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We now stand at the southern-most point of the Sixteen Squares, where I’ll mention the railroad system that used to exist here. Blacksburg was never on a main railroad, but in 1854 Cambria, nearby Christiansburg, became a stop on the Virginia/Tennessee Railroad. A narrow winding road led from the station in Cambria to Blacksburg until 1904 when a spur from Cambria to Blacksburg was built. This rail spur was named the Huckleberry for the abundance of native berries that grew along the tracks.

The first depot in Blacksburg was a simple wooden structure located on the current site of the library. Notice that the architecture of the building is reminiscent of a train depot. The second depot was located on the side of the municipal building, diagonally from the library, and it served as the main entry point to the Town for students and visitors for many years. Trains would stop to unload their passengers and then had to back up all the way for the entire return trip to Cambria.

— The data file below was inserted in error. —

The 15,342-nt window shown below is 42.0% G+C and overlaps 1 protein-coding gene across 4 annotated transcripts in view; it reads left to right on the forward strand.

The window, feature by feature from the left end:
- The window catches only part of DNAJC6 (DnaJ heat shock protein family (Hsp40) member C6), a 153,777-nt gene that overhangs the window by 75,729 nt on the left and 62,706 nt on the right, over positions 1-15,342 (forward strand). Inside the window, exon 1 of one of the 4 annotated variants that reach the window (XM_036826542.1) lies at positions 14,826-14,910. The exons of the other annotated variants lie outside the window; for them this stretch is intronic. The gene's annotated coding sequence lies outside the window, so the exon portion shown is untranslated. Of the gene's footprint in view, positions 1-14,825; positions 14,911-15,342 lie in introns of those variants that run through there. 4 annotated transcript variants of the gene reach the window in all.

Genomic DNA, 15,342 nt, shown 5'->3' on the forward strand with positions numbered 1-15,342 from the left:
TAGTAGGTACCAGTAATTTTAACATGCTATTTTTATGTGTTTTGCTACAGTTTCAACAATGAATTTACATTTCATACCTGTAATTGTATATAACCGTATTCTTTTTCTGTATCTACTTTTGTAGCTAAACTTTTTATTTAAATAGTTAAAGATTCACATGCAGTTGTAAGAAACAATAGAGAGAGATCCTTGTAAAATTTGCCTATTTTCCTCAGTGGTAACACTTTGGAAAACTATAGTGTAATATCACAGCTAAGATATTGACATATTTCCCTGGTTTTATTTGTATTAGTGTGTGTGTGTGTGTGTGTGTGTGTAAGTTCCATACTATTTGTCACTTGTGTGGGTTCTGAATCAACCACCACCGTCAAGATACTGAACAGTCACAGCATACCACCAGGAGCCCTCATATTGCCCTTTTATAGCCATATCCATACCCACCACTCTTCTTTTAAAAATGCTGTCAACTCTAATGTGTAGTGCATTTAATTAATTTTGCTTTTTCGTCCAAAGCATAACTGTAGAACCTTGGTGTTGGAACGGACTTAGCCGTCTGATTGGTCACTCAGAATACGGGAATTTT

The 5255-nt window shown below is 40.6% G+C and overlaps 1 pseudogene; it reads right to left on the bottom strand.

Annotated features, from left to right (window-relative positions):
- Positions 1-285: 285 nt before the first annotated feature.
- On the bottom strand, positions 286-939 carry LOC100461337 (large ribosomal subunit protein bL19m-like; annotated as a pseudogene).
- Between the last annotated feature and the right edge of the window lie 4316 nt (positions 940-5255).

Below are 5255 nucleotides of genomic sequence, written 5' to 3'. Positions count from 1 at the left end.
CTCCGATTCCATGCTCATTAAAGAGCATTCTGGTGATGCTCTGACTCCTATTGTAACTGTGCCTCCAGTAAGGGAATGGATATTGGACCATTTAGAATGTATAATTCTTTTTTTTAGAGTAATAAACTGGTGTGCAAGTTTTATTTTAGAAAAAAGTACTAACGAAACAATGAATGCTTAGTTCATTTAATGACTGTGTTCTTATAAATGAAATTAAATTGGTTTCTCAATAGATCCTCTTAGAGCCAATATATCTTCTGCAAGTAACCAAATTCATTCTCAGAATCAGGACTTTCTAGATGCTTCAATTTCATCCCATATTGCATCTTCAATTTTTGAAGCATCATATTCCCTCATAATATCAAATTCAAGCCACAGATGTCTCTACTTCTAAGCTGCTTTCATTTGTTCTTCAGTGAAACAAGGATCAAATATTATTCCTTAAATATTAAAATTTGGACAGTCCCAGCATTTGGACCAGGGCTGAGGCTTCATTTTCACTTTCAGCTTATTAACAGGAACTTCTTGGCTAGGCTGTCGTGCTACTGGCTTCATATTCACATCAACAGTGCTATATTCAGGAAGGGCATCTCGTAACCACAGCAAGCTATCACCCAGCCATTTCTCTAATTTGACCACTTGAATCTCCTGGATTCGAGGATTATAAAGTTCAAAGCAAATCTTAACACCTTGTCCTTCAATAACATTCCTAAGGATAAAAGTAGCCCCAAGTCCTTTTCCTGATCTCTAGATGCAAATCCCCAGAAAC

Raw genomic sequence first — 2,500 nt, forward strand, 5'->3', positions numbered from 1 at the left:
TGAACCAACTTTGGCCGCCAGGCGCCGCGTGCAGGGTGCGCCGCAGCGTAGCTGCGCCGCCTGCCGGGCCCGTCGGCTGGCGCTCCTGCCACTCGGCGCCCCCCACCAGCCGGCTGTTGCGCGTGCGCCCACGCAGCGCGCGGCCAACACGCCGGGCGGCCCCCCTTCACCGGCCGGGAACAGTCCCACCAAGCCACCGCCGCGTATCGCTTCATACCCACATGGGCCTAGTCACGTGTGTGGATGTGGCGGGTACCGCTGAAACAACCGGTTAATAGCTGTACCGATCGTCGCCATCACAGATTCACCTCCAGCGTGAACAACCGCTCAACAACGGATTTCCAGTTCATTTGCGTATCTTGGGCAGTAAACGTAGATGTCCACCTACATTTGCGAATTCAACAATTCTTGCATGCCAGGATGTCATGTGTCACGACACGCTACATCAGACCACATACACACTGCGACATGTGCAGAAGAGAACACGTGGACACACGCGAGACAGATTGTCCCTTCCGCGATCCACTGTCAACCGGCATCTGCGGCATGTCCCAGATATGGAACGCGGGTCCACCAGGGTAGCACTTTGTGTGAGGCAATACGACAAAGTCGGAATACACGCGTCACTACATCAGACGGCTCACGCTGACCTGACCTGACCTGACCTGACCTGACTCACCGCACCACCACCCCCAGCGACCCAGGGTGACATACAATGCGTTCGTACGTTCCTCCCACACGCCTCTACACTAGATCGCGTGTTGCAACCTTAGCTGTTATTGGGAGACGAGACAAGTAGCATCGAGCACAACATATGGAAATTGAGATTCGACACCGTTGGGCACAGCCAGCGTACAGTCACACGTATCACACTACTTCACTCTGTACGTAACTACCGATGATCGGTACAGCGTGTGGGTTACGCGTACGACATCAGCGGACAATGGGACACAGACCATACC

When the university was built, coal-powered power plants were needed to supply the area. The drop-off point for the coal for these plants was located across Draper Rd, where a trestle allowed railcars to drop coal onto the trucks below for delivery to the plants on campus. The section of the railroad between Blacksburg and what is now the New River Valley Mall in Christiansburg is now a walking/biking path known as the Huckleberry Trail.